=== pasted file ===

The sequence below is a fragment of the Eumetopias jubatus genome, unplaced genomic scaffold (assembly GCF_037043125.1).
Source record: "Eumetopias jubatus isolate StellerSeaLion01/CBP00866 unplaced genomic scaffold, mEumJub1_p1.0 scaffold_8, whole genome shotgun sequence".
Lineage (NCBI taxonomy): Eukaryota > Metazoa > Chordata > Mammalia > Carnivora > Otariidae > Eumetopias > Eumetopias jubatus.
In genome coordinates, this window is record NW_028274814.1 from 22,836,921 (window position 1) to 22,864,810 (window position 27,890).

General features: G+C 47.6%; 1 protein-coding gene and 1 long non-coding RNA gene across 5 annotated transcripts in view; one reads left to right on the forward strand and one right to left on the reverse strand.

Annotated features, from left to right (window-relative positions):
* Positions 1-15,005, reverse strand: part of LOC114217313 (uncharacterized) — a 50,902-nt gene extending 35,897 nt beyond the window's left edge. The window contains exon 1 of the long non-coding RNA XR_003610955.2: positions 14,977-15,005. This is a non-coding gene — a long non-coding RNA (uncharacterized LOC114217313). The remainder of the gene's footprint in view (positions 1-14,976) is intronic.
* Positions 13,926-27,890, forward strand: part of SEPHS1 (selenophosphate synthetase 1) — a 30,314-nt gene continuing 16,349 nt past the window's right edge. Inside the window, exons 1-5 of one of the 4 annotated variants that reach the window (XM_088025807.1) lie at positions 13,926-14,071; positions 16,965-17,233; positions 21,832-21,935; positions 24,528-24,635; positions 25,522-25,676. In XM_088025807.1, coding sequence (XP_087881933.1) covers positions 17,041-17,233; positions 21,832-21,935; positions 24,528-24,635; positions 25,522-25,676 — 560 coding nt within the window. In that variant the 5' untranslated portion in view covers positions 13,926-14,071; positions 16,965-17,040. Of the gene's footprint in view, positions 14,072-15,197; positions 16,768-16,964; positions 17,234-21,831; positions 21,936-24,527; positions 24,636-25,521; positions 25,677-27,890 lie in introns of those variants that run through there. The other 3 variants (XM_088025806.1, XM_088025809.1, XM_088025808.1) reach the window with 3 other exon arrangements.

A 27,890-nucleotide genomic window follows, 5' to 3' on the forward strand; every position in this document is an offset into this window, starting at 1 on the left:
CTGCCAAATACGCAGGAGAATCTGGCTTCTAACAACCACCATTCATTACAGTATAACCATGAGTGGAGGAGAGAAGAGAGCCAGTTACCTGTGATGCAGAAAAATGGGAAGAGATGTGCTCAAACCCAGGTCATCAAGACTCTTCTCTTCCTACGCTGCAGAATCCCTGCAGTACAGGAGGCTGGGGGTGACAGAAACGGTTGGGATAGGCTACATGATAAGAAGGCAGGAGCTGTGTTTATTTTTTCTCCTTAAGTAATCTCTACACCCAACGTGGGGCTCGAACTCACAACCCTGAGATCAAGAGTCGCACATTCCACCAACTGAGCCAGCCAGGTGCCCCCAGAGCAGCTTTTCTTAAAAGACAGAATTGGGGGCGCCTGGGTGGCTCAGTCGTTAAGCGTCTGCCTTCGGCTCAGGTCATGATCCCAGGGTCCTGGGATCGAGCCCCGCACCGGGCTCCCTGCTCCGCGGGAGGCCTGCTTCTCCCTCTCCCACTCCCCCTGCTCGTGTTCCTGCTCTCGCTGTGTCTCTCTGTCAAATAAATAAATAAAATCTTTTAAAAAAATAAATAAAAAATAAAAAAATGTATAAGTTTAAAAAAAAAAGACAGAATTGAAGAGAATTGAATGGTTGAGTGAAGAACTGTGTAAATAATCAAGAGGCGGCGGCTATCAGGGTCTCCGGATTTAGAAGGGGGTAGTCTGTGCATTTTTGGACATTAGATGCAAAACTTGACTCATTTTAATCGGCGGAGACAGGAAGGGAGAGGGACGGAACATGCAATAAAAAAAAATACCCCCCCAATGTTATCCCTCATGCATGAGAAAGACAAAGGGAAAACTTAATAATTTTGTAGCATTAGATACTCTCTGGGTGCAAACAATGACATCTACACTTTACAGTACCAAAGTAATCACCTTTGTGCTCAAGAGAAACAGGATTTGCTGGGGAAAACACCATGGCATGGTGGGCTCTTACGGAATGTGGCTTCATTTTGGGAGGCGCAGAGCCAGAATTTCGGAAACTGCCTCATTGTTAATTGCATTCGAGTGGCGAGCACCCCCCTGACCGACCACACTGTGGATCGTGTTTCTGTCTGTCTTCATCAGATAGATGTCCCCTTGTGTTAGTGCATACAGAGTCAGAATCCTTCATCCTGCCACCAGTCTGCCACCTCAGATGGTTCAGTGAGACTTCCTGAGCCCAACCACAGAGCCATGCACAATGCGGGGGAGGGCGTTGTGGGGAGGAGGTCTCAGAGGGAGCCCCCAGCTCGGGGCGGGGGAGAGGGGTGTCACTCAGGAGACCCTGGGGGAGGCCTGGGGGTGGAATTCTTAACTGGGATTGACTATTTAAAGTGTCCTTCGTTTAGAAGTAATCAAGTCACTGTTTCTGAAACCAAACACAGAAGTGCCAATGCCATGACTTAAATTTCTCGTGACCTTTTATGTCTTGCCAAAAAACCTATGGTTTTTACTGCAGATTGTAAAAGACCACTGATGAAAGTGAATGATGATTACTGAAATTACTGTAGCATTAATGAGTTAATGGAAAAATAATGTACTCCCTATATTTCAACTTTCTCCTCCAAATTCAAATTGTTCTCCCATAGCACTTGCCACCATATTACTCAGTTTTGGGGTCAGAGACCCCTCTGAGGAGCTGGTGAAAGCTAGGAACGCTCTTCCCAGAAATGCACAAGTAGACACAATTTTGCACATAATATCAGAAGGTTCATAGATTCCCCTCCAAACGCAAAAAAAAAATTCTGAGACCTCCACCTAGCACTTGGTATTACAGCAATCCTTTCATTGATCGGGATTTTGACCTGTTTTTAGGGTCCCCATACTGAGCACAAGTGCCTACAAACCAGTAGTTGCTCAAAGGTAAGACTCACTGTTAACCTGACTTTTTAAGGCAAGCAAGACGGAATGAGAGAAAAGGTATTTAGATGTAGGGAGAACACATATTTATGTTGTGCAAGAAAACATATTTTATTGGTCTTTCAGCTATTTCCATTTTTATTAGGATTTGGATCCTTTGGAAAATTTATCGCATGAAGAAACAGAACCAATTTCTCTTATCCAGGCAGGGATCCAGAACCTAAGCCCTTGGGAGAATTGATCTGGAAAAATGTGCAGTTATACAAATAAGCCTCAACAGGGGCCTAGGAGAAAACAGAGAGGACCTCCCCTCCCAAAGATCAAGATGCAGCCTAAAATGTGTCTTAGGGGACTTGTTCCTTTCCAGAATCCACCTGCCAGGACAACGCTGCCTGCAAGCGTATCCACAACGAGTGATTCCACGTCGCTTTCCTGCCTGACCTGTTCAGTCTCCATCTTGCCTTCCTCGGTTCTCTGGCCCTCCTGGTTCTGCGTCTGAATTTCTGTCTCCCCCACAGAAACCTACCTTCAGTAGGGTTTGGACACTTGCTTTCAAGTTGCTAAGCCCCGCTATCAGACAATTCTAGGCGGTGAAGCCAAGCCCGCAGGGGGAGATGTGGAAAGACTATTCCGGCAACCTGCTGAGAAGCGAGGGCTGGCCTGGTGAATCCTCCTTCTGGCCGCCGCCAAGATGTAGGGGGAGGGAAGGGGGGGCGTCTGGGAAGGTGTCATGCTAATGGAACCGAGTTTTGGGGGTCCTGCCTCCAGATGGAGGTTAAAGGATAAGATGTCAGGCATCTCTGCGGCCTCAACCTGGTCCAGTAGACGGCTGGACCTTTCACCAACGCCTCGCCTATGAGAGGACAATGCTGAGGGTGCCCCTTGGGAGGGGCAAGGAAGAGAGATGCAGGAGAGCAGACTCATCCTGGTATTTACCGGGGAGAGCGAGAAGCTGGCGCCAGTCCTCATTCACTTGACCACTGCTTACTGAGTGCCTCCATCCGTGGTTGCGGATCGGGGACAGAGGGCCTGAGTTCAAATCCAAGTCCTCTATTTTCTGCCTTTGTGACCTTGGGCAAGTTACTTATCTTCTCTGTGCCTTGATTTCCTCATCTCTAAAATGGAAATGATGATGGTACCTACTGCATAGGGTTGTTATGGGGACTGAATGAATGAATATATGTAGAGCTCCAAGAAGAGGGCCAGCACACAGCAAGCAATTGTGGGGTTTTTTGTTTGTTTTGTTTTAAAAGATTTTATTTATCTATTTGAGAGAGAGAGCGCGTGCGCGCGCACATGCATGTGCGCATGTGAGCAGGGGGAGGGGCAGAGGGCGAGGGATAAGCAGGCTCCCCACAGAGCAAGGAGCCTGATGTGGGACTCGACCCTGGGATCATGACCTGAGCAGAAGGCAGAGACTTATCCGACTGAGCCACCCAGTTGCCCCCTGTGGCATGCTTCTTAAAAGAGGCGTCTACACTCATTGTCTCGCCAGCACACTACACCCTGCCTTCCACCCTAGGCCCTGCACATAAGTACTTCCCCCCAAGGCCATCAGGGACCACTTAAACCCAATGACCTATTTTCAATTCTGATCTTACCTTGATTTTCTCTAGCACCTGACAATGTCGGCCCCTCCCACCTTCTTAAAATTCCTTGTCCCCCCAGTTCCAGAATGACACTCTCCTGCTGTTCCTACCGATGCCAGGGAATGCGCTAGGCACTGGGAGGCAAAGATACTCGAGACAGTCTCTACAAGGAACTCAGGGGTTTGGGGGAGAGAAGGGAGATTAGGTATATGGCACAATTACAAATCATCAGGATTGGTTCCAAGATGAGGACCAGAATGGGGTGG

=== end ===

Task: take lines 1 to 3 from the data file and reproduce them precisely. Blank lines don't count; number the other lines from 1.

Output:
The sequence below is a fragment of the Eumetopias jubatus genome, unplaced genomic scaffold (assembly GCF_037043125.1).
Source record: "Eumetopias jubatus isolate StellerSeaLion01/CBP00866 unplaced genomic scaffold, mEumJub1_p1.0 scaffold_8, whole genome shotgun sequence".
Lineage (NCBI taxonomy): Eukaryota > Metazoa > Chordata > Mammalia > Carnivora > Otariidae > Eumetopias > Eumetopias jubatus.